Hitherto there have been three routes to the decomposition of chlorinated aromatic compounds, especially polychlorinated dibenzodioxins (PCDD) and polychlorinated dibenzofurans (PCDF), namely chemical decomposition of chlorinated aromatic compounds by reaction with sodium or with alcoholates, and thermal or photochemical decomposition of chlorinated aromatic compounds with or without using a catalyst.
Chemical decomposition is, for example, described in EP-A-00 21 294. Here a mass containing halogenated aromatic compounds is made to react with alkali metal alcoholates or with mixtures of alcohols and alkaline reagents such as alkali metal hydroxides and alkali metal carbonates at 140° to 220° C.
Thermal decomposition of PCDD and PCDF has been investigated from the parameters of temperature and residence time. These compounds proved to be thermostable at temperatures below 600° C. and they only begin to be broken down to a significant degree above 800° C. Therefore to ensure the destruction of PCDD and PCDF, and of PCB (polychlorinated biphenyls) temperatures of 1200° to 1400° C. are employed.
Photochemical dehalogenation of brominated end chlorinated compounds is described in U.S. Pat. No. 4,144,152. Here said compounds are irradiated with UV light of 1850 to 4000 Å and treated with hydrogen.
EP-A-O 184 342 describes the decomposition of organic halogen compounds, for example polychlorinated biphenyls, with the help of certain metallic catalysts. The compounds that are to be destroyed must be in gaseous state. The process takes place at a temperature of 450° to 650° C. with strict exclusion of oxygen. An inert carrier gas therefore has to be used, for example a noble gas or highly pure nitrogen, because otherwise there is a risk of chlorinated dioxins or furans forming.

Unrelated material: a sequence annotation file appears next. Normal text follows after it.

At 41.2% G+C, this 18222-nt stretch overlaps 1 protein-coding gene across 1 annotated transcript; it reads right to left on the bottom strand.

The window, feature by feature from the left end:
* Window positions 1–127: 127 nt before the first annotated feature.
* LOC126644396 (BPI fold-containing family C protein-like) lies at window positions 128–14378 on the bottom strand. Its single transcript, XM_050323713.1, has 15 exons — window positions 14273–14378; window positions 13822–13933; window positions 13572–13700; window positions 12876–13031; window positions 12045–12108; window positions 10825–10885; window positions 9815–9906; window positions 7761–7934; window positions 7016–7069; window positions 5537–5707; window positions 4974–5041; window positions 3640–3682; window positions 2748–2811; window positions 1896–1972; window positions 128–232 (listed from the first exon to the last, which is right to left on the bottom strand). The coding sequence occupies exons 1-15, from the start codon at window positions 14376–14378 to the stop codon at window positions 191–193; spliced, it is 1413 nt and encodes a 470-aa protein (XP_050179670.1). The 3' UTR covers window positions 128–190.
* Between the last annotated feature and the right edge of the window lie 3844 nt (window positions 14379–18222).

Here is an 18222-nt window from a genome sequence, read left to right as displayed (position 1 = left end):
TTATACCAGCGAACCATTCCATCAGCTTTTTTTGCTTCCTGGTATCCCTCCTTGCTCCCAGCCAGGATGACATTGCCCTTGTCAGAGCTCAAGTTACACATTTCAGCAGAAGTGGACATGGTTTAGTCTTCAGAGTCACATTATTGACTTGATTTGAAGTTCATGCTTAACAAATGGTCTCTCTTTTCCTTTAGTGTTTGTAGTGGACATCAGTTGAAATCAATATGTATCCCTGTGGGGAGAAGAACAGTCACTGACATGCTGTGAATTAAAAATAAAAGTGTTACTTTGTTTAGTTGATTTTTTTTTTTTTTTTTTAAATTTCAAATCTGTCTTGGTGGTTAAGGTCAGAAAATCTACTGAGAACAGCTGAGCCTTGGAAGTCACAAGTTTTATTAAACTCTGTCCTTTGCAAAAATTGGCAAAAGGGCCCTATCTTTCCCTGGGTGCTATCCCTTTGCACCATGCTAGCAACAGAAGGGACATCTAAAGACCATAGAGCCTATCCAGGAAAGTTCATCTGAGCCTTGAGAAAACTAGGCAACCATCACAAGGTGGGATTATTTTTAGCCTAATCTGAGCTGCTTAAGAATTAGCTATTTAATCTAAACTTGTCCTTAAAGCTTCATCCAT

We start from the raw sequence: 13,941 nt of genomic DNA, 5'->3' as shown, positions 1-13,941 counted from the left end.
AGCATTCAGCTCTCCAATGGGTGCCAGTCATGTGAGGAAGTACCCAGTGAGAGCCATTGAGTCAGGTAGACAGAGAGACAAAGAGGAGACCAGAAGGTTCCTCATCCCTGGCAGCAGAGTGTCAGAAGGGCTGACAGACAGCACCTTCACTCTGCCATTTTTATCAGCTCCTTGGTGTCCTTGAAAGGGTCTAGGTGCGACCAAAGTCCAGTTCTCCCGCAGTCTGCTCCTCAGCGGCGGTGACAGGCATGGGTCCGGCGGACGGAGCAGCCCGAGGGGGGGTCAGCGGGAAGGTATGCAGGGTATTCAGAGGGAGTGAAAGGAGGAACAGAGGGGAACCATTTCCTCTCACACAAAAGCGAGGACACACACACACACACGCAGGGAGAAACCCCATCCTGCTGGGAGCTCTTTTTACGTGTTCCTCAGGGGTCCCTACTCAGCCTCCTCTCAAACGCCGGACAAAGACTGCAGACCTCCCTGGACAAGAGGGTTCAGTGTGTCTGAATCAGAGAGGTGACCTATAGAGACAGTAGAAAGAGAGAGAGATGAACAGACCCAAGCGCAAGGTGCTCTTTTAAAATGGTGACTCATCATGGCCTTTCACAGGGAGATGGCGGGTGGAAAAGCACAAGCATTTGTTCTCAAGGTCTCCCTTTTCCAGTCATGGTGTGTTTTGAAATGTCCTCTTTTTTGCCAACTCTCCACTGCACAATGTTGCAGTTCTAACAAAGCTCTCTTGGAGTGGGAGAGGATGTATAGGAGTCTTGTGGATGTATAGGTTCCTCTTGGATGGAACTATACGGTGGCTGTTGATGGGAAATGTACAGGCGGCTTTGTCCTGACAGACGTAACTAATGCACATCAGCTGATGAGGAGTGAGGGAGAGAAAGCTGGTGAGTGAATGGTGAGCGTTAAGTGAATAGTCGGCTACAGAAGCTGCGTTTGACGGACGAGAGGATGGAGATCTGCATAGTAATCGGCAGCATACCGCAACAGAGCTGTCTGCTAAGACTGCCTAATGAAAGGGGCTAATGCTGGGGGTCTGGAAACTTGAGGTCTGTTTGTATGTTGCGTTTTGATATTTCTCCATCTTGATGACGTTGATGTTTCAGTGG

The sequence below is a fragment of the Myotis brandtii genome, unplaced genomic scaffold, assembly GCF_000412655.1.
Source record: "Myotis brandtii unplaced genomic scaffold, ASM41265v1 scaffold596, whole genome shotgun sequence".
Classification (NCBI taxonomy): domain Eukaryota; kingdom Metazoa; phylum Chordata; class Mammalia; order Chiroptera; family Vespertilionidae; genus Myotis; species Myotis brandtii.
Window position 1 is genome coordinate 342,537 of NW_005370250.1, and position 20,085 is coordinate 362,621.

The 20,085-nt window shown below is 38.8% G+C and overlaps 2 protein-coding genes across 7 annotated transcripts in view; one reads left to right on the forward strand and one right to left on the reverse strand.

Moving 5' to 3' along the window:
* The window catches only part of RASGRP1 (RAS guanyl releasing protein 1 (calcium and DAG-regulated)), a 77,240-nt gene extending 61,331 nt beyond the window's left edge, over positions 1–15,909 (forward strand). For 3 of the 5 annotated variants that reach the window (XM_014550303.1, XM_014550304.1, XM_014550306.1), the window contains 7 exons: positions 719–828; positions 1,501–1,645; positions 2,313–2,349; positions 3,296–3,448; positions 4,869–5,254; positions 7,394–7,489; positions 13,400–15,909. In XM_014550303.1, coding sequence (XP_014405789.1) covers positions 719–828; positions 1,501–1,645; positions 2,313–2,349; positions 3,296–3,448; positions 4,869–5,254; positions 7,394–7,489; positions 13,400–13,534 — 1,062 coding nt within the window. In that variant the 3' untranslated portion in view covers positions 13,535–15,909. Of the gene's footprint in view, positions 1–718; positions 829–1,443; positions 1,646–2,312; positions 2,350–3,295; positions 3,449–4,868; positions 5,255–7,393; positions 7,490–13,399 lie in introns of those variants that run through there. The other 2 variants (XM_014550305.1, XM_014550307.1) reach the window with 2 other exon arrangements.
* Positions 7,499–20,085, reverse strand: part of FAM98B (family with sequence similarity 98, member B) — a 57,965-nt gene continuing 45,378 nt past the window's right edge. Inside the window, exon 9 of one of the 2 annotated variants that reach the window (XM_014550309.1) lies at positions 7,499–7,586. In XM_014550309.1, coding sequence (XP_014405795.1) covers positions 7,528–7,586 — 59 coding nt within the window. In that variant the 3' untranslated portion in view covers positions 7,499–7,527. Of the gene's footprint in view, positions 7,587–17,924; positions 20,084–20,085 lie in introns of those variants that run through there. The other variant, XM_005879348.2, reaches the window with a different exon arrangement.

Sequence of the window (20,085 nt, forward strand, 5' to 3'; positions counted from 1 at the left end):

Finally, the heating of fly ash from refuse incineration plants has been reported (Stieglitz and Vogg, 5th International Dioxin Symposium in Bayreuth, September 85). In these trials the fly ash was heated under an air stream in an open system. It was observed that up to 250° C. there is no change in the concentration of PCDD/PCDF in the fly ash. At 300° C. a tenfold increase in this concentration is observed. Upwards of 400° C. the gradual onset of thermal destruction is described, simultaneously accompanied by partial emission of PCDD/PCDF.